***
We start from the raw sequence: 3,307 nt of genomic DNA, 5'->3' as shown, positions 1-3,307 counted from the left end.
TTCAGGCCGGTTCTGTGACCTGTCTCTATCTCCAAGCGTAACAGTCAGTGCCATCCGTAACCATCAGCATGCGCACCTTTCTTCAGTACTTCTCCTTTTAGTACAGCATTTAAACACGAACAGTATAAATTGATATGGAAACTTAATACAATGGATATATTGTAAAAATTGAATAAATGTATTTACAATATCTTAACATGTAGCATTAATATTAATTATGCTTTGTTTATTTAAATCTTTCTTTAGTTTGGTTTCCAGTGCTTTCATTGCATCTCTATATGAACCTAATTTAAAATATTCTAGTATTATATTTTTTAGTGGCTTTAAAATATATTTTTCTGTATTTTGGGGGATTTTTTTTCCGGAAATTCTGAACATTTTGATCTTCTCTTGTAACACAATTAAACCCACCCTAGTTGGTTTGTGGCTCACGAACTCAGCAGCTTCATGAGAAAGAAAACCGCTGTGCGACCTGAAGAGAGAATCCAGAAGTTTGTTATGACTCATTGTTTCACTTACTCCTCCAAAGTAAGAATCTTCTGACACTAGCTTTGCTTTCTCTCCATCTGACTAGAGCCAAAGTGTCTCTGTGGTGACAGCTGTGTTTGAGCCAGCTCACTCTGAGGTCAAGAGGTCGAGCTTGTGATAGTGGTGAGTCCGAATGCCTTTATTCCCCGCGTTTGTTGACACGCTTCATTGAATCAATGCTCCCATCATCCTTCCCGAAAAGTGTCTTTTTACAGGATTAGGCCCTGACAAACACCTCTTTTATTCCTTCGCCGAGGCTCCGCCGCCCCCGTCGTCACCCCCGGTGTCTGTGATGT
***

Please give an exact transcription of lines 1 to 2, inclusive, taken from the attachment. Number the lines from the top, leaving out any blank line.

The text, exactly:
We start from the raw sequence: 3,307 nt of genomic DNA, 5'->3' as shown, positions 1-3,307 counted from the left end.
TTCAGGCCGGTTCTGTGACCTGTCTCTATCTCCAAGCGTAACAGTCAGTGCCATCCGTAACCATCAGCATGCGCACCTTTCTTCAGTACTTCTCCTTTTAGTACAGCATTTAAACACGAACAGTATAAATTGATATGGAAACTTAATACAATGGATATATTGTAAAAATTGAATAAATGTATTTACAATATCTTAACATGTAGCATTAATATTAATTATGCTTTGTTTATTTAAATCTTTCTTTAGTTTGGTTTCCAGTGCTTTCATTGCATCTCTATATGAACCTAATTTAAAATATTCTAGTATTATATTTTTTAGTGGCTTTAAAATATATTTTTCTGTATTTTGGGGGATTTTTTTTCCGGAAATTCTGAACATTTTGATCTTCTCTTGTAACACAATTAAACCCACCCTAGTTGGTTTGTGGCTCACGAACTCAGCAGCTTCATGAGAAAGAAAACCGCTGTGCGACCTGAAGAGAGAATCCAGAAGTTTGTTATGACTCATTGTTTCACTTACTCCTCCAAAGTAAGAATCTTCTGACACTAGCTTTGCTTTCTCTCCATCTGACTAGAGCCAAAGTGTCTCTGTGGTGACAGCTGTGTTTGAGCCAGCTCACTCTGAGGTCAAGAGGTCGAGCTTGTGATAGTGGTGAGTCCGAATGCCTTTATTCCCCGCGTTTGTTGACACGCTTCATTGAATCAATGCTCCCATCATCCTTCCCGAAAAGTGTCTTTTTACAGGATTAGGCCCTGACAAACACCTCTTTTATTCCTTCGCCGAGGCTCCGCCGCCCCCGTCGTCACCCCCGGTGTCTGTGATGT